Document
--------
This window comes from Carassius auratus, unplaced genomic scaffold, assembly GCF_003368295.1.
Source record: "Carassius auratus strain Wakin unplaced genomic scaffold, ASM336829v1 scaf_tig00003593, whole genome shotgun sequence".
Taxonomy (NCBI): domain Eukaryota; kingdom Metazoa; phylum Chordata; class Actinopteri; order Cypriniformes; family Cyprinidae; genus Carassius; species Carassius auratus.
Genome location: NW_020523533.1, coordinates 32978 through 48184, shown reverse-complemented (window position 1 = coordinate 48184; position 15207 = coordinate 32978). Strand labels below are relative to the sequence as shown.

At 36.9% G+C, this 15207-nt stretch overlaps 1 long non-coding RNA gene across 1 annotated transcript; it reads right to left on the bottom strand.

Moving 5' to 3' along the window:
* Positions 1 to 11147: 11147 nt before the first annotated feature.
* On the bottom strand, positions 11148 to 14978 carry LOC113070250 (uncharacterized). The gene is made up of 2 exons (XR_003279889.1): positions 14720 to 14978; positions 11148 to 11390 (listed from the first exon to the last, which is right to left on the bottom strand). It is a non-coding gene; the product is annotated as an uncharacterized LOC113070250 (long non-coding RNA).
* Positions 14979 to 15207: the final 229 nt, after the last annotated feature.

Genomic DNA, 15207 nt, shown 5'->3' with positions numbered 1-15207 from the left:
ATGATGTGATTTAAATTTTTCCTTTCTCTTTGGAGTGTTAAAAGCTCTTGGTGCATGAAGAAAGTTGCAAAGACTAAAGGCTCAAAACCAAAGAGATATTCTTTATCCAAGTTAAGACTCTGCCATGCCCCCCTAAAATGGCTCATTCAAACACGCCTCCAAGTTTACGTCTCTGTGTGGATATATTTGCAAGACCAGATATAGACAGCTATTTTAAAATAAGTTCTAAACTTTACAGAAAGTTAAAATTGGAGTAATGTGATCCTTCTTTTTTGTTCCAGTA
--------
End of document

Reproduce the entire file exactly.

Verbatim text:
This window comes from Carassius auratus, unplaced genomic scaffold, assembly GCF_003368295.1.
Source record: "Carassius auratus strain Wakin unplaced genomic scaffold, ASM336829v1 scaf_tig00003593, whole genome shotgun sequence".
Taxonomy (NCBI): domain Eukaryota; kingdom Metazoa; phylum Chordata; class Actinopteri; order Cypriniformes; family Cyprinidae; genus Carassius; species Carassius auratus.
Genome location: NW_020523533.1, coordinates 32978 through 48184, shown reverse-complemented (window position 1 = coordinate 48184; position 15207 = coordinate 32978). Strand labels below are relative to the sequence as shown.

At 36.9% G+C, this 15207-nt stretch overlaps 1 long non-coding RNA gene across 1 annotated transcript; it reads right to left on the bottom strand.

Moving 5' to 3' along the window:
* Positions 1 to 11147: 11147 nt before the first annotated feature.
* On the bottom strand, positions 11148 to 14978 carry LOC113070250 (uncharacterized). The gene is made up of 2 exons (XR_003279889.1): positions 14720 to 14978; positions 11148 to 11390 (listed from the first exon to the last, which is right to left on the bottom strand). It is a non-coding gene; the product is annotated as an uncharacterized LOC113070250 (long non-coding RNA).
* Positions 14979 to 15207: the final 229 nt, after the last annotated feature.

Genomic DNA, 15207 nt, shown 5'->3' with positions numbered 1-15207 from the left:
ATGATGTGATTTAAATTTTTCCTTTCTCTTTGGAGTGTTAAAAGCTCTTGGTGCATGAAGAAAGTTGCAAAGACTAAAGGCTCAAAACCAAAGAGATATTCTTTATCCAAGTTAAGACTCTGCCATGCCCCCCTAAAATGGCTCATTCAAACACGCCTCCAAGTTTACGTCTCTGTGTGGATATATTTGCAAGACCAGATATAGACAGCTATTTTAAAATAAGTTCTAAACTTTACAGAAAGTTAAAATTGGAGTAATGTGATCCTTCTTTTTTGTTCCAGTA